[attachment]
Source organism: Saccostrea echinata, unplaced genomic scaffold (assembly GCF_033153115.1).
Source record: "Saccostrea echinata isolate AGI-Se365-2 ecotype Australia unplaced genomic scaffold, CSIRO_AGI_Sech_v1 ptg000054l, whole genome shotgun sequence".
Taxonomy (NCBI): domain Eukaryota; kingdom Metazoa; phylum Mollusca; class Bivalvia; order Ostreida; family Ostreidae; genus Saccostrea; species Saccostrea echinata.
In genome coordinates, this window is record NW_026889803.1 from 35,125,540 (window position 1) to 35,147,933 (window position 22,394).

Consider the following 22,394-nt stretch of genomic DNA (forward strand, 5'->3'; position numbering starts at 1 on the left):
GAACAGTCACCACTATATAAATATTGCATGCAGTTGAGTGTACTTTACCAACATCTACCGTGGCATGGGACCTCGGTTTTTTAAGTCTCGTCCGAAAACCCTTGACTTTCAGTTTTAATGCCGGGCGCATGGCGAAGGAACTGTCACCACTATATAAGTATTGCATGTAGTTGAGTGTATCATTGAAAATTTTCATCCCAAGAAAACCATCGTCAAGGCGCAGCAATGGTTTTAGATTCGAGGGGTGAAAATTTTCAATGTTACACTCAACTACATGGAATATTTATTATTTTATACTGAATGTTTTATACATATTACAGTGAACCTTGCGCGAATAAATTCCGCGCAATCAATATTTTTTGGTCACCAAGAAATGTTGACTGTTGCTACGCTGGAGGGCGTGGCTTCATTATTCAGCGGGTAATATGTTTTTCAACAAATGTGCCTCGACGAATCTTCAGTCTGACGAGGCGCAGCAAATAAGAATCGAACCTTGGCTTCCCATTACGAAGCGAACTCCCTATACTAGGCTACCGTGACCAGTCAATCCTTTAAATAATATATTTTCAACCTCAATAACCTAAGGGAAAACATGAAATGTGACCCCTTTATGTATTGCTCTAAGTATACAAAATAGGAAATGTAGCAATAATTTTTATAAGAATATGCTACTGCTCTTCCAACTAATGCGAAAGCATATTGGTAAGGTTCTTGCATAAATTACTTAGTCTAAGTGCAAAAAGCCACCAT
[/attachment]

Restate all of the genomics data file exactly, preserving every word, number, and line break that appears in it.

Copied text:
Source organism: Saccostrea echinata, unplaced genomic scaffold (assembly GCF_033153115.1).
Source record: "Saccostrea echinata isolate AGI-Se365-2 ecotype Australia unplaced genomic scaffold, CSIRO_AGI_Sech_v1 ptg000054l, whole genome shotgun sequence".
Taxonomy (NCBI): domain Eukaryota; kingdom Metazoa; phylum Mollusca; class Bivalvia; order Ostreida; family Ostreidae; genus Saccostrea; species Saccostrea echinata.
In genome coordinates, this window is record NW_026889803.1 from 35,125,540 (window position 1) to 35,147,933 (window position 22,394).

Consider the following 22,394-nt stretch of genomic DNA (forward strand, 5'->3'; position numbering starts at 1 on the left):
GAACAGTCACCACTATATAAATATTGCATGCAGTTGAGTGTACTTTACCAACATCTACCGTGGCATGGGACCTCGGTTTTTTAAGTCTCGTCCGAAAACCCTTGACTTTCAGTTTTAATGCCGGGCGCATGGCGAAGGAACTGTCACCACTATATAAGTATTGCATGTAGTTGAGTGTATCATTGAAAATTTTCATCCCAAGAAAACCATCGTCAAGGCGCAGCAATGGTTTTAGATTCGAGGGGTGAAAATTTTCAATGTTACACTCAACTACATGGAATATTTATTATTTTATACTGAATGTTTTATACATATTACAGTGAACCTTGCGCGAATAAATTCCGCGCAATCAATATTTTTTGGTCACCAAGAAATGTTGACTGTTGCTACGCTGGAGGGCGTGGCTTCATTATTCAGCGGGTAATATGTTTTTCAACAAATGTGCCTCGACGAATCTTCAGTCTGACGAGGCGCAGCAAATAAGAATCGAACCTTGGCTTCCCATTACGAAGCGAACTCCCTATACTAGGCTACCGTGACCAGTCAATCCTTTAAATAATATATTTTCAACCTCAATAACCTAAGGGAAAACATGAAATGTGACCCCTTTATGTATTGCTCTAAGTATACAAAATAGGAAATGTAGCAATAATTTTTATAAGAATATGCTACTGCTCTTCCAACTAATGCGAAAGCATATTGGTAAGGTTCTTGCATAAATTACTTAGTCTAAGTGCAAAAAGCCACCAT